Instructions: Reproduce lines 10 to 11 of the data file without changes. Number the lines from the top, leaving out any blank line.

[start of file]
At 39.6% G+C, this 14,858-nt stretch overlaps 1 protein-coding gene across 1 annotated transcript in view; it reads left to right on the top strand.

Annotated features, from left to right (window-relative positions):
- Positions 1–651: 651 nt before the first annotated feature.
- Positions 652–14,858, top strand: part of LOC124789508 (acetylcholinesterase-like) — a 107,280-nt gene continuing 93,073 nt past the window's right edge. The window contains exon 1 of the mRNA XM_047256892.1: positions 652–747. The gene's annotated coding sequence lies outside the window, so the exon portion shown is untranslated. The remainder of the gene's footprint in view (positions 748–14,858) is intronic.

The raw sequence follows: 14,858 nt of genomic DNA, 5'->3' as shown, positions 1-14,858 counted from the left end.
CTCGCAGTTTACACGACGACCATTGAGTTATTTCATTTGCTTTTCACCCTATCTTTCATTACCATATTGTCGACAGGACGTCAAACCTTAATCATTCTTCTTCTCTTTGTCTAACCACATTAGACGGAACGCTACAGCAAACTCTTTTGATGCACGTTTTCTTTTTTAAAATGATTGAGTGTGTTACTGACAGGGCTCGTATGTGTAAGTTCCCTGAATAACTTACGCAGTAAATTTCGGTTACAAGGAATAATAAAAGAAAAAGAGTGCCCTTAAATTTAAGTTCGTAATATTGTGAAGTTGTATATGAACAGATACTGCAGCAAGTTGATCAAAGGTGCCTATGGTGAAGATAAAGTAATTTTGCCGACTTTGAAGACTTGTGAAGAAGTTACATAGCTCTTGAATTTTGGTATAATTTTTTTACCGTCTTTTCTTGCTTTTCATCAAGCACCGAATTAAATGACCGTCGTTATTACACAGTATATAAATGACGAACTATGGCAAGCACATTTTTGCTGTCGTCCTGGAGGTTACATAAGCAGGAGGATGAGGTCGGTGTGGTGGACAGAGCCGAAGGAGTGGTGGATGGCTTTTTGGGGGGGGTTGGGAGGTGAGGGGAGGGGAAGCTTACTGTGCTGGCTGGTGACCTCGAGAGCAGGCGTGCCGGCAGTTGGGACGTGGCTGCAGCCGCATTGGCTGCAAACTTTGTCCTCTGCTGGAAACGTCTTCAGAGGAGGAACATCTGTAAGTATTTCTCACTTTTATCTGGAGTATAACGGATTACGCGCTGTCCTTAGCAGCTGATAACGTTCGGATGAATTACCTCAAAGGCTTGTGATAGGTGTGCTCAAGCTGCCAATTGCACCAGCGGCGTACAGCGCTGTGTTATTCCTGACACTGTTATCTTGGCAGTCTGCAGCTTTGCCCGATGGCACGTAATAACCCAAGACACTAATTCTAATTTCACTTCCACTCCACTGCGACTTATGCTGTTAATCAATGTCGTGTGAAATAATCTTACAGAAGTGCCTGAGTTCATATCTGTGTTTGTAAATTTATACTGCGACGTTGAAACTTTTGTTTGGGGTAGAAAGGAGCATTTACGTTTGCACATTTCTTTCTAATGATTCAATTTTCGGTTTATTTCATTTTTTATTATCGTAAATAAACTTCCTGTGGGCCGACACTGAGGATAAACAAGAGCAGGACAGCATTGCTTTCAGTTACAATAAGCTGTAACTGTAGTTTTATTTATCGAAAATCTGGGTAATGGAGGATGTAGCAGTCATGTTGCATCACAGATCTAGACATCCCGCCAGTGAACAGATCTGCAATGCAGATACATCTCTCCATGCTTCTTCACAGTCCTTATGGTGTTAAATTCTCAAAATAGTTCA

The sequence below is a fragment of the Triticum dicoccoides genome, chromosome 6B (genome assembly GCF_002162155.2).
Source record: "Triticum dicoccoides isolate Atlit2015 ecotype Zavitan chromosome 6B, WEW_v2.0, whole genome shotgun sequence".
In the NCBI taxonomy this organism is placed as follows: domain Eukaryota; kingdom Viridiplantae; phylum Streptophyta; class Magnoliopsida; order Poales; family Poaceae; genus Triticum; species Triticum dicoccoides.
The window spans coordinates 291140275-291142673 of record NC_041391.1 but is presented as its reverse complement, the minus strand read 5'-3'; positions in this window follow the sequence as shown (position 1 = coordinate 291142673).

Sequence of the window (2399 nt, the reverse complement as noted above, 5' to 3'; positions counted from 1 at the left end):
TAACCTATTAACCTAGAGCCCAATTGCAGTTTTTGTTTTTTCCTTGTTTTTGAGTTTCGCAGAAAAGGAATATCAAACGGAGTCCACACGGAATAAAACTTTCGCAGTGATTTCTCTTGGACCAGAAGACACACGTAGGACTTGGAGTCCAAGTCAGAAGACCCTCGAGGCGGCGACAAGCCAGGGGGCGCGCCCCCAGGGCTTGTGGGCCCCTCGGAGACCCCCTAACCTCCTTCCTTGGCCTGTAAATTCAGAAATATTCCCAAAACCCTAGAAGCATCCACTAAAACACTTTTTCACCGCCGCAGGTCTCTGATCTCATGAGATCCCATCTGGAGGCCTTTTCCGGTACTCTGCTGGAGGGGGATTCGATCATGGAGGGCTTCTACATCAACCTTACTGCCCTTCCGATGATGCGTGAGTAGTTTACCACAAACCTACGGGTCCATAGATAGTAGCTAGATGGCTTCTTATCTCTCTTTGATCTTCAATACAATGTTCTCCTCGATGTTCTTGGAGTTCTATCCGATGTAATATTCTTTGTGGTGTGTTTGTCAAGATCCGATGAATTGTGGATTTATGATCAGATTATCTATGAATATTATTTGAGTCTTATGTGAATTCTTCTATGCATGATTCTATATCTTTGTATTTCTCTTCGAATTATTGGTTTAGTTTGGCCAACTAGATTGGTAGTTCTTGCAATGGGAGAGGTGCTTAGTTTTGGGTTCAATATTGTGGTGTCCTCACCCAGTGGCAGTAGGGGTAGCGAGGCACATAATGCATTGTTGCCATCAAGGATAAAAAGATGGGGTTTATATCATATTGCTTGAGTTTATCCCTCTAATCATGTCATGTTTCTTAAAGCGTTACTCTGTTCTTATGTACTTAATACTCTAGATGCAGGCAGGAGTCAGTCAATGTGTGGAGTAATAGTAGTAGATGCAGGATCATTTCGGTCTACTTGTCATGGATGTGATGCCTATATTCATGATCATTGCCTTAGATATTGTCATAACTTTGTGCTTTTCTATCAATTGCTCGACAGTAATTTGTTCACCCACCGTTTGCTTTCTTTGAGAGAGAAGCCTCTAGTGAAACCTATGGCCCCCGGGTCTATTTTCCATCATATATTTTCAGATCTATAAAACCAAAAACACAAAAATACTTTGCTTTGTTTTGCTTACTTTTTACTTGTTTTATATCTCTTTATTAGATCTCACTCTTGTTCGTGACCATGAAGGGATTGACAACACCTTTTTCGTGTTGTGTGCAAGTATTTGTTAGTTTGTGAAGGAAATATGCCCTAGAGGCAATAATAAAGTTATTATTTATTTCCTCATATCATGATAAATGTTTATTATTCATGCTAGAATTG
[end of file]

The window spans coordinates 291140275-291142673 of record NC_041391.1 but is presented as its reverse complement, the minus strand read 5'-3'; positions in this window follow the sequence as shown (position 1 = coordinate 291142673).

Sequence of the window (2399 nt, the reverse complement as noted above, 5' to 3'; positions counted from 1 at the left end):